In parts of Brazil and in Porto Rico the genipa is a popular fruit. Elsewhere it is of little importance. Outside of its native area, which is considered to be northeastern South America and the West Indies, it is indeed scarcely known.
When well grown the tree is stately and handsome in appearance. It reaches a height of 60 feet or more, and has a straight, slender trunk branching 10 or 15 feet above the ground. The leaves are oblong-obovate in form, entire or dentate, dark green in color, and about a foot long. The flowers, which in Brazil are produced in November, are small, and light yellow in color. The fruits are the size of an orange, broadly oval to spherical in form, and russet-brown. After being picked they are not ready to be eaten until they have softened and are bordering on decay. Beneath the membranous skin is a thin layer of granular flesh, and within this a mass of soft brownish pulp in which numerous small compressed seeds are embedded. The flavor is characteristic and very pronounced; it may be likened to that of dried apples, but is stronger, and the aroma is more penetrating.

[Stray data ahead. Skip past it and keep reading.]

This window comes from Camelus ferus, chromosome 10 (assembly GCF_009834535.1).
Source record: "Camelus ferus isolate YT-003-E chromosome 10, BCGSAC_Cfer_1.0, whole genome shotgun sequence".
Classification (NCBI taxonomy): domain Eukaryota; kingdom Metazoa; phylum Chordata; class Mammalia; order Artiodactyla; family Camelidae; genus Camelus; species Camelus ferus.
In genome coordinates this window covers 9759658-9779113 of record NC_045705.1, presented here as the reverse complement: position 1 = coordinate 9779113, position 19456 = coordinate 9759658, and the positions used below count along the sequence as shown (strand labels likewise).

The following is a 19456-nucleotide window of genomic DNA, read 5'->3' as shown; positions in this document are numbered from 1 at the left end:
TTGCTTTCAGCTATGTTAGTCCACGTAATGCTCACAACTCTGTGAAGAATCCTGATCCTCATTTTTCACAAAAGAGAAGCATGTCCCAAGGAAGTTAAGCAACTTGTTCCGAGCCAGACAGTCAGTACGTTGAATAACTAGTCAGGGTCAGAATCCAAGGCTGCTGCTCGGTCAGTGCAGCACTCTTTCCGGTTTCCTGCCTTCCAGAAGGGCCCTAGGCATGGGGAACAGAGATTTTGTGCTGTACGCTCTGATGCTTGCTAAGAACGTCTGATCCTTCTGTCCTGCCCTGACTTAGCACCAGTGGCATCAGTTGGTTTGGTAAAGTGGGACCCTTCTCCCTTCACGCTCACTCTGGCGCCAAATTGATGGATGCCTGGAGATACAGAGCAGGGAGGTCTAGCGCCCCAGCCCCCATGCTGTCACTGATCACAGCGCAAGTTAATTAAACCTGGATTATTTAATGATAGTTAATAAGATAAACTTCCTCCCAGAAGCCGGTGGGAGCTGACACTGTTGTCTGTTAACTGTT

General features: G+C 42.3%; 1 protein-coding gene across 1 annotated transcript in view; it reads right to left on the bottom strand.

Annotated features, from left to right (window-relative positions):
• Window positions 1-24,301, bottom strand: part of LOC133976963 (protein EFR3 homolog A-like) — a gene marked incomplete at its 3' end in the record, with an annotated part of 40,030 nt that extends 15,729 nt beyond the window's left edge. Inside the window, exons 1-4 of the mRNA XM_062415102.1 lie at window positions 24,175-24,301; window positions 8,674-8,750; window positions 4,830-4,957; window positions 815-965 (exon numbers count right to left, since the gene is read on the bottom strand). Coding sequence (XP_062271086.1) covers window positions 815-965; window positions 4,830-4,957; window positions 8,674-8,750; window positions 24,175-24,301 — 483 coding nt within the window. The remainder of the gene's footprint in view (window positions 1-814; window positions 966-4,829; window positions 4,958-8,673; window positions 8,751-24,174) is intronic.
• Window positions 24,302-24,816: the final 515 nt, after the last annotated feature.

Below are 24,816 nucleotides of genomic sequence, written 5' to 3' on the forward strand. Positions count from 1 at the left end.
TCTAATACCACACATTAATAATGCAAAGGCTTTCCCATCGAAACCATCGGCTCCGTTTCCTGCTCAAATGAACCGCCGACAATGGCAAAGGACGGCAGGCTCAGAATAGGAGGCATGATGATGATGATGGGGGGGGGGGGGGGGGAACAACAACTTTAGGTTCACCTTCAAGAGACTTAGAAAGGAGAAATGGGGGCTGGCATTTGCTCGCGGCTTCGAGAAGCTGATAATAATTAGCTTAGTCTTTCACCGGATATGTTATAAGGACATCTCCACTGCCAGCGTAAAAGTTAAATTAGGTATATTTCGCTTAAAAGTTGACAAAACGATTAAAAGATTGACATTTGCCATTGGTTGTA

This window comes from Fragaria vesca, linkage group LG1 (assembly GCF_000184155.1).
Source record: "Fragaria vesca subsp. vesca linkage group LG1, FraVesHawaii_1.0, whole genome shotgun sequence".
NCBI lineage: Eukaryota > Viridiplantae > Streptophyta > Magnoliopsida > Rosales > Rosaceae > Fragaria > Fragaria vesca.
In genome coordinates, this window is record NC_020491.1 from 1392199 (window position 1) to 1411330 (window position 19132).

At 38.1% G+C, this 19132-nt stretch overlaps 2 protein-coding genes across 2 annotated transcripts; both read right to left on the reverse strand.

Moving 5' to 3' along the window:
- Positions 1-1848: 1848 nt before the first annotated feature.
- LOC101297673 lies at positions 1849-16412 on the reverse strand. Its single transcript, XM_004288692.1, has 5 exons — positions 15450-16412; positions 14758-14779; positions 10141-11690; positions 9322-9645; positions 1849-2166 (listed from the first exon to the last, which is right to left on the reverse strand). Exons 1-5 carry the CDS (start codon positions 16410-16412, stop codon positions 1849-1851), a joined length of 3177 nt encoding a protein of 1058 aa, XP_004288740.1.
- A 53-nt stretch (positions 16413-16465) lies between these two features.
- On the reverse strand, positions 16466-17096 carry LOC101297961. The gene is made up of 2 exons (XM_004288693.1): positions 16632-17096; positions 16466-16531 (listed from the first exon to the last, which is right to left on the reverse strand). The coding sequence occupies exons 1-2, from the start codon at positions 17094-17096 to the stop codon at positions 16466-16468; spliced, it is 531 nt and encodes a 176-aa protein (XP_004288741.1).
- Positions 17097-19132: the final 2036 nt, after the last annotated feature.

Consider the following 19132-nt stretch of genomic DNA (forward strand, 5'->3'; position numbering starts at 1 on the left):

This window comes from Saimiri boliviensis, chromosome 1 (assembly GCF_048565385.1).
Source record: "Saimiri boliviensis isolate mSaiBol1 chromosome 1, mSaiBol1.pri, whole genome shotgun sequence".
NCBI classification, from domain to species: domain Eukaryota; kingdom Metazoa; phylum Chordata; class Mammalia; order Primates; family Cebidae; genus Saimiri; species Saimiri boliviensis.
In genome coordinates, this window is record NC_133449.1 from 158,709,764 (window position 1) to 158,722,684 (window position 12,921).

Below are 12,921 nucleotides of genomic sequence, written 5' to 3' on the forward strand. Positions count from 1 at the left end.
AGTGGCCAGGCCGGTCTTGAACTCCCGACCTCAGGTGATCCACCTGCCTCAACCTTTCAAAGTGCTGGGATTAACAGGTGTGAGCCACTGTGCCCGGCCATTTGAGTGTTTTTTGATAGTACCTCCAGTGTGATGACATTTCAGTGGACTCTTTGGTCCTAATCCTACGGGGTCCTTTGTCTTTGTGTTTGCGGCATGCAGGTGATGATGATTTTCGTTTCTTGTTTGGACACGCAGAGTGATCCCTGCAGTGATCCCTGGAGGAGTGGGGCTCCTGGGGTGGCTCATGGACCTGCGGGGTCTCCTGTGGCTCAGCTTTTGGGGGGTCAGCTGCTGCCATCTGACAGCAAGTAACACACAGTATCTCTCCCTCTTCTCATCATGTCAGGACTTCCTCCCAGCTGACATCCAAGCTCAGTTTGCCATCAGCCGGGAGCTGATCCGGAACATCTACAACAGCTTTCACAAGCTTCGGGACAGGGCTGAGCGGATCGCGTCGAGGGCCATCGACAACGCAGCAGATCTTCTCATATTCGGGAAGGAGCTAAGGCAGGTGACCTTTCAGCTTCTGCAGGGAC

The genipa, known in Brazil as genipapo, in Porto Rico as jagua, and in the British West Indies as genipap and marmalade-box, is eaten fresh, and used to prepare an alcoholic beverage known as licor de genipapo. A refreshing drink known as genipapada is also made from it, and, when green it furnishes a dye used by some of the Brazilian Indians in tattooing.
In its climatic requirements the tree is tropical. It is not known to have been grown in California or Florida, although it might succeed in the southern part of the latter state. It prefers a humid atmosphere and a deep rich loamy soil containing plenty of moisture. Propagation is usually by seeds, which are easily germinated. P. J. Wester, who has experimented with the tree in the Philippines, finds that it can be shield-budded in the same manner as the avocado. He says: "Use mature, bluish-green, smooth, non-petioled budwood; cut the buds about an inch and a half long; age of stock at point of insertion of bud unimportant." By utilizing this method of propagation it will be possible to perpetuate choice varieties which originate as chance seedlings.